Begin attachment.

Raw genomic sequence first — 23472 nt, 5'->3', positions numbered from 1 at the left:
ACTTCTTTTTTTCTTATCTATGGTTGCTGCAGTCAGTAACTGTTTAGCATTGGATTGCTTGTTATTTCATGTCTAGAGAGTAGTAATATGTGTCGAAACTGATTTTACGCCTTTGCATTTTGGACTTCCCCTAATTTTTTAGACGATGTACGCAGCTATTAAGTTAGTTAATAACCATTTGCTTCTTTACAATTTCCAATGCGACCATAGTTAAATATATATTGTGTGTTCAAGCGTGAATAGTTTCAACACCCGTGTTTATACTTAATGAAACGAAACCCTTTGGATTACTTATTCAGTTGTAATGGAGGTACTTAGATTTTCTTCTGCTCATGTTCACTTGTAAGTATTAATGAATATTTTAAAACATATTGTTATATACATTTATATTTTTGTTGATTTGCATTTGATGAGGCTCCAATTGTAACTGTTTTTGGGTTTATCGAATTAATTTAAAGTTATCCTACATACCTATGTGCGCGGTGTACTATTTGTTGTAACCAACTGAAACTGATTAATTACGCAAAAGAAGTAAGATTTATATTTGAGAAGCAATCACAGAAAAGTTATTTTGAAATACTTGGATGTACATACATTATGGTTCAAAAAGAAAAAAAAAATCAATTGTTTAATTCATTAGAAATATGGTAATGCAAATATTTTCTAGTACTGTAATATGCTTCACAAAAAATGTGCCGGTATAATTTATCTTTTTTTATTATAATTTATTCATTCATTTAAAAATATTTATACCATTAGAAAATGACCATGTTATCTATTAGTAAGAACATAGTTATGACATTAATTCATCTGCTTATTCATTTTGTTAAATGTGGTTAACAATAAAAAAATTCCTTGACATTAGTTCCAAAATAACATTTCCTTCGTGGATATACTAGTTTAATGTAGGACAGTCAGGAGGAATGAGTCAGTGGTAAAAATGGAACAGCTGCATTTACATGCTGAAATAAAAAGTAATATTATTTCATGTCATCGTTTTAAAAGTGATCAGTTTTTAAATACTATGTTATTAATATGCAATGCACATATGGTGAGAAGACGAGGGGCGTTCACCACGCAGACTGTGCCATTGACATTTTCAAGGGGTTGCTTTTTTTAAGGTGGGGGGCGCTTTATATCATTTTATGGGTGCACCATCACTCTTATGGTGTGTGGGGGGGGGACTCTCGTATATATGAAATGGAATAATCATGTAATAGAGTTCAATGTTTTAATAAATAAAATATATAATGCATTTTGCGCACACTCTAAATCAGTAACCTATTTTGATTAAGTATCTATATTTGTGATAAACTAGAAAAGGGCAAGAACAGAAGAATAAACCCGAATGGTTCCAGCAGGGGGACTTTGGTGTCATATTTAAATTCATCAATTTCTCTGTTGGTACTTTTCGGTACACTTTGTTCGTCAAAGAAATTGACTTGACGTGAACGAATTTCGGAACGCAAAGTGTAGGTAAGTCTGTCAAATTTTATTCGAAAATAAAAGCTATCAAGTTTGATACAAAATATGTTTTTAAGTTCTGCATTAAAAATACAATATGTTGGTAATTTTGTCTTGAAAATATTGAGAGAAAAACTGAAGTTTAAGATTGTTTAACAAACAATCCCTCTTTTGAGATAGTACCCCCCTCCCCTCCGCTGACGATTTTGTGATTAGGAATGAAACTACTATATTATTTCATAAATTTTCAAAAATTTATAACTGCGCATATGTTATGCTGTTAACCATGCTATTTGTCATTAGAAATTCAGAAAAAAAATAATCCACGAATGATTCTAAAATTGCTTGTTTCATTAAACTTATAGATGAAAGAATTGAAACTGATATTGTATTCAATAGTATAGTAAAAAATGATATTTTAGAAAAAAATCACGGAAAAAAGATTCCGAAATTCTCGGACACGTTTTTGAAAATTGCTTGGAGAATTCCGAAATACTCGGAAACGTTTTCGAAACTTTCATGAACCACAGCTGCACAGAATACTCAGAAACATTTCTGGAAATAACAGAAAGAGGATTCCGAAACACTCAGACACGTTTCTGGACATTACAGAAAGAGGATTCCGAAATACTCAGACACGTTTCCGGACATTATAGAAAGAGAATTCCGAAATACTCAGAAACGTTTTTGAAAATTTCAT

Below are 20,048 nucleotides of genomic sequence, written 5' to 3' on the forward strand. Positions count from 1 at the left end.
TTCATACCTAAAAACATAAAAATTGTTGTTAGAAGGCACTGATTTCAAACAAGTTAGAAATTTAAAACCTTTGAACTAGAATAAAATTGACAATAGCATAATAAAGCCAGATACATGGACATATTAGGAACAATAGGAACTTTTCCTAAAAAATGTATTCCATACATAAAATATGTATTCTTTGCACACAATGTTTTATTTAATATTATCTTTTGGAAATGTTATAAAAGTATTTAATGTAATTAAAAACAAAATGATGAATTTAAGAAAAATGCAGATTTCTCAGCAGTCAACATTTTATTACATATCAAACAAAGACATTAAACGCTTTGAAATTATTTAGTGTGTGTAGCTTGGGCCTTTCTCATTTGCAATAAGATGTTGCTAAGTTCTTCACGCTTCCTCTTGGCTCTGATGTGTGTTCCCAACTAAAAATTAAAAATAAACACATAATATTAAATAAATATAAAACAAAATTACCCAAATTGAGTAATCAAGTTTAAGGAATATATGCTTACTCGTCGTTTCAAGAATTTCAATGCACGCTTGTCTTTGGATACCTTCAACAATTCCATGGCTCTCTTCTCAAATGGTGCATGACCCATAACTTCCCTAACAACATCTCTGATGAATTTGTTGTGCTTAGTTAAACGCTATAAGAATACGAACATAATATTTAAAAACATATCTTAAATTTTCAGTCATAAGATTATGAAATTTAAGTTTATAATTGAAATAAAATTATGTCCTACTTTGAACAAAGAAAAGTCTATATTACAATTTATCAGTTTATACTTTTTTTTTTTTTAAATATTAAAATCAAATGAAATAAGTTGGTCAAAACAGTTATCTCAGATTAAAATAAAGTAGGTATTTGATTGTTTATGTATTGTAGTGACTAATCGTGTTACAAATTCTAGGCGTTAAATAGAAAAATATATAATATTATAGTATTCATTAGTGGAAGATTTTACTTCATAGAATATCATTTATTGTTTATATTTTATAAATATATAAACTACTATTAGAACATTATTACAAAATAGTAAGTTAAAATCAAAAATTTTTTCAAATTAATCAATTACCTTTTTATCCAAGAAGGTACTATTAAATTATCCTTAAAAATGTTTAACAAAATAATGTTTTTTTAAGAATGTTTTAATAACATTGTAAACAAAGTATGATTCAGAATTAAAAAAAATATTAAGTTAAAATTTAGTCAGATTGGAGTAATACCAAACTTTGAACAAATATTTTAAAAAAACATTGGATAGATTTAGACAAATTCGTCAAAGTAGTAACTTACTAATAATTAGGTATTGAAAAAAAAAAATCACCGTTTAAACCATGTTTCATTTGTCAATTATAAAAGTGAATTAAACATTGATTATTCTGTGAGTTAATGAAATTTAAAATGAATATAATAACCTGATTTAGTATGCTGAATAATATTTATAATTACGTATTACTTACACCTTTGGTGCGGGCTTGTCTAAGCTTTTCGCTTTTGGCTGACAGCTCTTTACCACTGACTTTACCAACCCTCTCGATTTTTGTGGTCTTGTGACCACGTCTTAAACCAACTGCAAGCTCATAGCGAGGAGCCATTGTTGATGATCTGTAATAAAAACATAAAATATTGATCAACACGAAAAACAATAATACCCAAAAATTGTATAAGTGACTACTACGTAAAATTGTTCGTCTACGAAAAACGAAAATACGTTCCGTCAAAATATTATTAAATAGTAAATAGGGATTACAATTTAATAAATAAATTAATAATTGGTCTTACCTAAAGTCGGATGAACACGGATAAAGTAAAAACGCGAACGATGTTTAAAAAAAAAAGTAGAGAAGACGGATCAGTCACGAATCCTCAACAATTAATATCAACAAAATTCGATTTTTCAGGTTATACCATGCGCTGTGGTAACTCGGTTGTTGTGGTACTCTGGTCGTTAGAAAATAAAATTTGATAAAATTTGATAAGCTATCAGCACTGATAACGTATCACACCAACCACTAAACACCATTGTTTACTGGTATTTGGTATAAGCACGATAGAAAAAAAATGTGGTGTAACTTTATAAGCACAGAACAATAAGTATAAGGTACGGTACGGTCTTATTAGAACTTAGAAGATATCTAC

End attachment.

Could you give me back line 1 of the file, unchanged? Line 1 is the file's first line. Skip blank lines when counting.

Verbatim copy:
Raw genomic sequence first — 23472 nt, 5'->3', positions numbered from 1 at the left: